4. Gladtke E. Tolerable and intolerable side effects of antibiotic therapy. Monthly prescription paediatrics 1984 Oct;132(10):760-4. German. PMID: 6569323.
  5. Cerny A. Side effects and consequences of frequently used antibiotics in clinical practice. Switzerland Med weekly 1996 Mar 30;126(13):528-34. German. PMID: 8658092.
  6. Core WV. Quinolone toxicity - new and reevaluated [Toxicity of quinolone antibiotics - new untoward effects and reevaluation of known side effects]. Dtsch Med Wochenschr. 2019 Dec;144(24):1697-1702. German. doi: 10.1055/a-0899-2883. Epub 2019 Dec 2. PMID: 31791074.
  7. Bacanlı M, Başaran N. Importance of antibiotic residues in animal food. Food Chem Toxicol. 2019 Mar;125:462-466. doi: 10.1016/j.fct.2019.01.033. Epub 2019 Jan 30. PMID: 30710599.
  8. Singh R, Sripada L, Singh R. Side effects of antibiotics during bacterial infection: mitochondria, the main target in host cell. mitochondrion. 2014 May;16:50-4. doi: 10.1016/j.mito.2013.10.005. Epub 2013 Nov 16. PMID: 24246912.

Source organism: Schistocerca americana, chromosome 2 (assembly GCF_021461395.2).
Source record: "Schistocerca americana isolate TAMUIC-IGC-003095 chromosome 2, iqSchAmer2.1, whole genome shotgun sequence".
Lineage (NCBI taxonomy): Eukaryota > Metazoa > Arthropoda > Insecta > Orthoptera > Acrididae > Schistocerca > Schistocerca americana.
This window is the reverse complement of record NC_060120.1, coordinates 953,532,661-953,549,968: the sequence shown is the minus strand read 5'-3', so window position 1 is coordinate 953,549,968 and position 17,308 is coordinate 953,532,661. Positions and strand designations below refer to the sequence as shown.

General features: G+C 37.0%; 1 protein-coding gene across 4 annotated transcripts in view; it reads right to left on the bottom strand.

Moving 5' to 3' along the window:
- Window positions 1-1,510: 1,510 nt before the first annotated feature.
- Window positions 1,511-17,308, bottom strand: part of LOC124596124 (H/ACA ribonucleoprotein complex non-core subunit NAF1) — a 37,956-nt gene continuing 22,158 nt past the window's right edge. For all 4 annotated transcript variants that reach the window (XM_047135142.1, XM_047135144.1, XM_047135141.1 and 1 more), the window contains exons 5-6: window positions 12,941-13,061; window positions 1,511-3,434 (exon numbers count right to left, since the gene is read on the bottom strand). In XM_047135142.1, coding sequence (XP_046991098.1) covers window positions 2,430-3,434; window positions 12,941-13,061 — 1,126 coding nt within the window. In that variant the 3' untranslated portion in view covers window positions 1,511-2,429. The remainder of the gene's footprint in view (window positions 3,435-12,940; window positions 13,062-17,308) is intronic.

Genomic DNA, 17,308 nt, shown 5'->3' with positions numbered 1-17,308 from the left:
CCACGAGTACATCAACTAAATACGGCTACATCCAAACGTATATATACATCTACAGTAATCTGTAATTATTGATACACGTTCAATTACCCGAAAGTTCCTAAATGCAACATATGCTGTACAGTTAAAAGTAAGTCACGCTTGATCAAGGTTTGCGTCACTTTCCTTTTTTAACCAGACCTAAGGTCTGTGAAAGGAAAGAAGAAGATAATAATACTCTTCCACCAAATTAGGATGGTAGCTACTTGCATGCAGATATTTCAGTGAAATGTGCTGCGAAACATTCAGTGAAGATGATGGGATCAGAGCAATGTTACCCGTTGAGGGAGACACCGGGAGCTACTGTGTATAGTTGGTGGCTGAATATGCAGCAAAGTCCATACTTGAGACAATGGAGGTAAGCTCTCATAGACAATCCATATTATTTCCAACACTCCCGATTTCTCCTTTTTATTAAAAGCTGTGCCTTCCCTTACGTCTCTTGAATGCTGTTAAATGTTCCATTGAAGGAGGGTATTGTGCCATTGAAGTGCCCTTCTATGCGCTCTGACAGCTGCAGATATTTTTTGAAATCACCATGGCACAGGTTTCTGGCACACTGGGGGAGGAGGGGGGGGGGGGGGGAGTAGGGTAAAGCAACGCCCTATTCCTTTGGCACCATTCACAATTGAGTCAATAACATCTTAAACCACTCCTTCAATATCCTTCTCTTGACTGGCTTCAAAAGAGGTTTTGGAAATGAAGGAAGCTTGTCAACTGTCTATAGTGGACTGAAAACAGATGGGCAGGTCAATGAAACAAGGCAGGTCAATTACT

9. Pinato DJ, Gramenitskaya D, Altmann DM, Boyton RJ, Mullish BH, Marchesi JR, Bower M. Antibiotic therapy and outcome from immune-checkpoint inhibitors. J Immunother Cancer. 2019 Nov 6;7(1):287. doi: 10.1186/s40425-019-0775-x. PMID: 31694714; PMCID: PMC6836427.
  10. Pérez-Cobas AE, Gosalbes MJ, Friedrichs A, Knecht H, Artacho A, Eismann K, Otto W, Rojo D, Bargiela R, von Bergen M, Neulinger SC, Däumer C, Heinsen FA, Latorre A, Barbas C, Seifert J , dos Santos VM, Ott SJ, Ferrer M, Moya A. Gut microbiota disturbance during antibiotic therapy: a multi-omic approach. Good. 2013 Nov;62(11):1591-601. doi: 10.1136/gutjnl-2012-303184. Epub 2012 Dec 12. PMID: 23236009; PMCID: PMC3812899.